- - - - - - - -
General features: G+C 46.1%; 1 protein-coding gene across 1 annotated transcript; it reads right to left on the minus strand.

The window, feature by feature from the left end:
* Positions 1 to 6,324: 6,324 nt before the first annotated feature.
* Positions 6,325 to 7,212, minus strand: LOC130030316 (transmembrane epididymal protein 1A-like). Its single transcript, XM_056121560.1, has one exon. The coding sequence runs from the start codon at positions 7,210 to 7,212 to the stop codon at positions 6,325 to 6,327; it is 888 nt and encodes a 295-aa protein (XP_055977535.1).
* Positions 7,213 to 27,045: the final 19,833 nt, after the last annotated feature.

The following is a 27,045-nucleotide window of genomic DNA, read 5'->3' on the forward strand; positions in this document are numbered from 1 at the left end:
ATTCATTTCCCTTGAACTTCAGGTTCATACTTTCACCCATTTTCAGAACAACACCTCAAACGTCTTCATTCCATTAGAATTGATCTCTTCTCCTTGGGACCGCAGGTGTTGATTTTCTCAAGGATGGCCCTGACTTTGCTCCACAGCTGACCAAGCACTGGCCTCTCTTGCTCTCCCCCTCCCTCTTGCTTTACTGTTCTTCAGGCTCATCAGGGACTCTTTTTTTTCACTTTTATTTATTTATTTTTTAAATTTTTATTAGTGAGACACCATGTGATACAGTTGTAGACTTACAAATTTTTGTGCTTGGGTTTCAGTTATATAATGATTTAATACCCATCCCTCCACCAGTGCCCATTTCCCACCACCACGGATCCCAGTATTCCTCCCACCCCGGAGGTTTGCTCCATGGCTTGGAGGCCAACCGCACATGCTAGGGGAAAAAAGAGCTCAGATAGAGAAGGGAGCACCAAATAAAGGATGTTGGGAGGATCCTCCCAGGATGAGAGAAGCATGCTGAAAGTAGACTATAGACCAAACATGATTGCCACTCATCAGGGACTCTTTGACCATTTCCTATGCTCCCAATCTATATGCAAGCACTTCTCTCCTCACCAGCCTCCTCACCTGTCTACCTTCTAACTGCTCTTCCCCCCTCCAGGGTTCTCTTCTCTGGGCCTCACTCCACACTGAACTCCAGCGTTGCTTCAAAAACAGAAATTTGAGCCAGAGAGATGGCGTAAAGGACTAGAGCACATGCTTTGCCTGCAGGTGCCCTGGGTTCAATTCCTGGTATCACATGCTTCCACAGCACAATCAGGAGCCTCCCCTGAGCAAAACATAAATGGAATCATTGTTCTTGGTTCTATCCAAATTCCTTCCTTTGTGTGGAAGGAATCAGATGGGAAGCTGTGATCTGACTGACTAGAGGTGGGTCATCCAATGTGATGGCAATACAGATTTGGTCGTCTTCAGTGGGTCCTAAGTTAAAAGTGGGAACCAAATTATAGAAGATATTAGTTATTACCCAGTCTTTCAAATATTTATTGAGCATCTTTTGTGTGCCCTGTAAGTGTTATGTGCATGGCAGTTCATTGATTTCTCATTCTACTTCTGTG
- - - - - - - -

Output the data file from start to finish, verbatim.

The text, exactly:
General features: G+C 46.1%; 1 protein-coding gene across 1 annotated transcript; it reads right to left on the minus strand.

The window, feature by feature from the left end:
* Positions 1 to 6,324: 6,324 nt before the first annotated feature.
* Positions 6,325 to 7,212, minus strand: LOC130030316 (transmembrane epididymal protein 1A-like). Its single transcript, XM_056121560.1, has one exon. The coding sequence runs from the start codon at positions 7,210 to 7,212 to the stop codon at positions 6,325 to 6,327; it is 888 nt and encodes a 295-aa protein (XP_055977535.1).
* Positions 7,213 to 27,045: the final 19,833 nt, after the last annotated feature.

The following is a 27,045-nucleotide window of genomic DNA, read 5'->3' on the forward strand; positions in this document are numbered from 1 at the left end:
ATTCATTTCCCTTGAACTTCAGGTTCATACTTTCACCCATTTTCAGAACAACACCTCAAACGTCTTCATTCCATTAGAATTGATCTCTTCTCCTTGGGACCGCAGGTGTTGATTTTCTCAAGGATGGCCCTGACTTTGCTCCACAGCTGACCAAGCACTGGCCTCTCTTGCTCTCCCCCTCCCTCTTGCTTTACTGTTCTTCAGGCTCATCAGGGACTCTTTTTTTTCACTTTTATTTATTTATTTTTTAAATTTTTATTAGTGAGACACCATGTGATACAGTTGTAGACTTACAAATTTTTGTGCTTGGGTTTCAGTTATATAATGATTTAATACCCATCCCTCCACCAGTGCCCATTTCCCACCACCACGGATCCCAGTATTCCTCCCACCCCGGAGGTTTGCTCCATGGCTTGGAGGCCAACCGCACATGCTAGGGGAAAAAAGAGCTCAGATAGAGAAGGGAGCACCAAATAAAGGATGTTGGGAGGATCCTCCCAGGATGAGAGAAGCATGCTGAAAGTAGACTATAGACCAAACATGATTGCCACTCATCAGGGACTCTTTGACCATTTCCTATGCTCCCAATCTATATGCAAGCACTTCTCTCCTCACCAGCCTCCTCACCTGTCTACCTTCTAACTGCTCTTCCCCCCTCCAGGGTTCTCTTCTCTGGGCCTCACTCCACACTGAACTCCAGCGTTGCTTCAAAAACAGAAATTTGAGCCAGAGAGATGGCGTAAAGGACTAGAGCACATGCTTTGCCTGCAGGTGCCCTGGGTTCAATTCCTGGTATCACATGCTTCCACAGCACAATCAGGAGCCTCCCCTGAGCAAAACATAAATGGAATCATTGTTCTTGGTTCTATCCAAATTCCTTCCTTTGTGTGGAAGGAATCAGATGGGAAGCTGTGATCTGACTGACTAGAGGTGGGTCATCCAATGTGATGGCAATACAGATTTGGTCGTCTTCAGTGGGTCCTAAGTTAAAAGTGGGAACCAAATTATAGAAGATATTAGTTATTACCCAGTCTTTCAAATATTTATTGAGCATCTTTTGTGTGCCCTGTAAGTGTTATGTGCATGGCAGTTCATTGATTTCTCATTCTACTTCTGTG